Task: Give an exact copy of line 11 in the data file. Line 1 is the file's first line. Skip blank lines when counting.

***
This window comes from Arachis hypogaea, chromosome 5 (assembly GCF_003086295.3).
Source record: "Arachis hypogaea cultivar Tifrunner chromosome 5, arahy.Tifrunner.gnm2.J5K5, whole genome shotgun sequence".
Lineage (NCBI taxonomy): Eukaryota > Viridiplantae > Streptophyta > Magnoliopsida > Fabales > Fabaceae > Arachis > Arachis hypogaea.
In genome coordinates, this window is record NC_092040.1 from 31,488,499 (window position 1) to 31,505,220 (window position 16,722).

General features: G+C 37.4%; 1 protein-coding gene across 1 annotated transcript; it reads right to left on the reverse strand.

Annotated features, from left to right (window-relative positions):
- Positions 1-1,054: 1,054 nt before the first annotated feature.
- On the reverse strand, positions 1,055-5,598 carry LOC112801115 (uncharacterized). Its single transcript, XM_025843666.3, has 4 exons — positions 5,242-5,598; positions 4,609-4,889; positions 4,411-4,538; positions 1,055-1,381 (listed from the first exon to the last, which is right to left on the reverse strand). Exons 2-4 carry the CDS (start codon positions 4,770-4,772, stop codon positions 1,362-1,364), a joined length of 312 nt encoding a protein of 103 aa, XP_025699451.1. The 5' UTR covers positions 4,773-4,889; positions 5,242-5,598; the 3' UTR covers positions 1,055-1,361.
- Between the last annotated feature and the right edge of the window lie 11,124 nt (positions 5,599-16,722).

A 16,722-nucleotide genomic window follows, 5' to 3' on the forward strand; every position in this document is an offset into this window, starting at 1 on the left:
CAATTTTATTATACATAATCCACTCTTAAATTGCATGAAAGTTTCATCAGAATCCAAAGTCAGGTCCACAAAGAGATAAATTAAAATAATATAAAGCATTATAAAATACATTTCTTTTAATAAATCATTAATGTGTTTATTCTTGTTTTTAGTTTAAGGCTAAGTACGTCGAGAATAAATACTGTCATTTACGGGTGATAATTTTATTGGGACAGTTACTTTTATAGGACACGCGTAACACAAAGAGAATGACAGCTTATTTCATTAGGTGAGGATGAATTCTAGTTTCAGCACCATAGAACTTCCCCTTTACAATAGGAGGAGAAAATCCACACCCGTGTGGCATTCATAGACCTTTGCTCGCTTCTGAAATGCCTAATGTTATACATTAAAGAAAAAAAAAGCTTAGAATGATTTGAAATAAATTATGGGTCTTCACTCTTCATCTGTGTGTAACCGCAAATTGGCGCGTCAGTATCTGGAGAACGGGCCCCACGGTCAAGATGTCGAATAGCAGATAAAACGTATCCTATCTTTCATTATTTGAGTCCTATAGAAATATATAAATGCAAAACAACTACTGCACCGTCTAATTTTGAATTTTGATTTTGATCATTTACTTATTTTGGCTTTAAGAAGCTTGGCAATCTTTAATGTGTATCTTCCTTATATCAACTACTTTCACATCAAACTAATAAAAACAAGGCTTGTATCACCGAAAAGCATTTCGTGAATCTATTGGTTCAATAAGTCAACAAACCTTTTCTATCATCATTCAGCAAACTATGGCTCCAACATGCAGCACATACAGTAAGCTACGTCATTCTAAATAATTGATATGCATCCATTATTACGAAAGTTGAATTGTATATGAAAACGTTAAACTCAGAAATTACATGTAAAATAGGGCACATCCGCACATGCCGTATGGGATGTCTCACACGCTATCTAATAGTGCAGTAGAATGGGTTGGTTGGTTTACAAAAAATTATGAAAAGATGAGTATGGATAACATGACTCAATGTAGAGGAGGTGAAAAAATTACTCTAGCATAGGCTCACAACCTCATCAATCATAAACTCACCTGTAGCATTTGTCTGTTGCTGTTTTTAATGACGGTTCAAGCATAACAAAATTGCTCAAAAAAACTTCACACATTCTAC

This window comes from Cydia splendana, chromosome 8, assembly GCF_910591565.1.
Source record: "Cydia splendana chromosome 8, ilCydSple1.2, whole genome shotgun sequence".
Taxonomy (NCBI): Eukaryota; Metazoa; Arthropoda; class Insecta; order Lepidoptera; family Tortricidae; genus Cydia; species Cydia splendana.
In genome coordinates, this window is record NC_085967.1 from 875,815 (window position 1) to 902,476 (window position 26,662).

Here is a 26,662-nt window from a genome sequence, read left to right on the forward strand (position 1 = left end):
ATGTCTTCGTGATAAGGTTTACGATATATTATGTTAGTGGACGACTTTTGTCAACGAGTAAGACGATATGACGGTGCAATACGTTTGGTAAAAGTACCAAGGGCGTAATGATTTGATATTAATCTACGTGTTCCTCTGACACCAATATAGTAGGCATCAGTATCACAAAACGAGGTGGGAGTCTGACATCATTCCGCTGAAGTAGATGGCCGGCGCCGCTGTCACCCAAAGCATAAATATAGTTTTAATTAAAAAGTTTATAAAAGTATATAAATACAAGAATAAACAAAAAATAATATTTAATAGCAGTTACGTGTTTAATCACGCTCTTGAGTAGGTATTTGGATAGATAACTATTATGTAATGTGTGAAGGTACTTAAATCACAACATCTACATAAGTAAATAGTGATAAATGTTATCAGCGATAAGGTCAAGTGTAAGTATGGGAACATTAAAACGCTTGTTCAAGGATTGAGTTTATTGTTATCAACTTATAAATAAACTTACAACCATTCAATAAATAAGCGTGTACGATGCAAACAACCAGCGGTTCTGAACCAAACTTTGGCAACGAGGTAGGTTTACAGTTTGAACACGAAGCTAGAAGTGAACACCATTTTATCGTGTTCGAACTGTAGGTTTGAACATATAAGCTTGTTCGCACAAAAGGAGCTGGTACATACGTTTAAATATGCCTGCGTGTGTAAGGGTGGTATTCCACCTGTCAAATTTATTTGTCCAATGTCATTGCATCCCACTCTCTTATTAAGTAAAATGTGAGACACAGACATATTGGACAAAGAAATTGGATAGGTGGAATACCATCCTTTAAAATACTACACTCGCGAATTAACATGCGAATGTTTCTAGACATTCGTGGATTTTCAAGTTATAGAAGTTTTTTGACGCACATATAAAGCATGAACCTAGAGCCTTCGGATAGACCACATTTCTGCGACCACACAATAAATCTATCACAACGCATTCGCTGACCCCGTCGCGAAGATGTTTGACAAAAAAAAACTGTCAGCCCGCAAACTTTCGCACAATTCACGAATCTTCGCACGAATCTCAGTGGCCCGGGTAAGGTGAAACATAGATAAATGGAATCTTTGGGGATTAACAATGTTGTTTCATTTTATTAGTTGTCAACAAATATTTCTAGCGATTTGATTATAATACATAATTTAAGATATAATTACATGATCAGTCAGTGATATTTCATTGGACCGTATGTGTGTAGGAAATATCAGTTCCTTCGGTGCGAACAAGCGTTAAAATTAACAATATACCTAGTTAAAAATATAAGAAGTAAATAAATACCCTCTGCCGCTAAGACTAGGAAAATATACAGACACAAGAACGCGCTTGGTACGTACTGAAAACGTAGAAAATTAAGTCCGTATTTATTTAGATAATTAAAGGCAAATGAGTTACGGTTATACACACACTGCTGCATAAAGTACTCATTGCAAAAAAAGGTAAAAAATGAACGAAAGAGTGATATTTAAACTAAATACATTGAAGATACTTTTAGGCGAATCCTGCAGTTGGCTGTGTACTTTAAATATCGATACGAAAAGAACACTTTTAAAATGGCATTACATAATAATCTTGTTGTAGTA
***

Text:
CAATTTTATTATACATAATCCACTCTTAAATTGCATGAAAGTTTCATCAGAATCCAAAGTCAGGTCCACAAAGAGATAAATTAAAATAATATAAAGCATTATAAAATACATTTCTTTTAATAAATCATTAATGTGTTTATTCTTGTTTTTAGTTTAAGGCTAAGTACGTCGAGAATAAATACTGTCATTTACGGGTGATAATTTTATTGGGACAGTTACTTTTATAGGACACGCGTAACACAAAGAGAATGACAGCTTATTTCATTAGGTGAGGATGAATTCTAGTTTCAGCACCATAGAACTTCCCCTTTACAATAGGAGGAGAAAATCCACACCCGTGTGGCATTCATAGACCTTTGCTCGCTTCTGAAATGCCTAATGTTATACATTAAAGAAAAAAAAAGCTTAGAATGATTTGAAATAAATTATGGGTCTTCACTCTTCATCTGTGTGTAACCGCAAATTGGCGCGTCAGTATCTGGAGAACGGGCCCCACGGTCAAGATGTCGAATAGCAGATAAAACGTATCCTATCTTTCATTATTTGAGTCCTATAGAAATATATAAATGCAAAACAACTACTGCACCGTCTAATTTTGAATTTTGATTTTGATCATTTACTTATTTTGGCTTTAAGAAGCTTGGCAATCTTTAATGTGTATCTTCCTTATATCAACTACTTTCACATCAAACTAATAAAAACAAGGCTTGTATCACCGAAAAGCATTTCGTGAATCTATTGGTTCAATAAGTCAACAAACCTTTTCTATCATCATTCAGCAAACTATGGCTCCAACATGCAGCACATACAGTAAGCTACGTCATTCTAAATAATTGATATGCATCCATTATTACGAAAGTTGAATTGTATATGAAAACGTTAAACTCAGAAATTACATGTAAAATAGGGCACATCCGCACATGCCGTATGGGATGTCTCACACGCTATCTAATAGTGCAGTAGAATGGGTTGGTTGGTTTACAAAAAATTATGAAAAGATGAGTATGGATAACATGACTCAATGTAGAGGAGGTGAAAAAATTACTCTAGCATAGGCTCACAACCTCATCAATCATAAACTCACCTGTAGCATTTGTCTGTTGCTGTTTTTAATGACGGTTCAAGCATAACAAAATTGCTCAAAAAAACTTCACACATTCTAC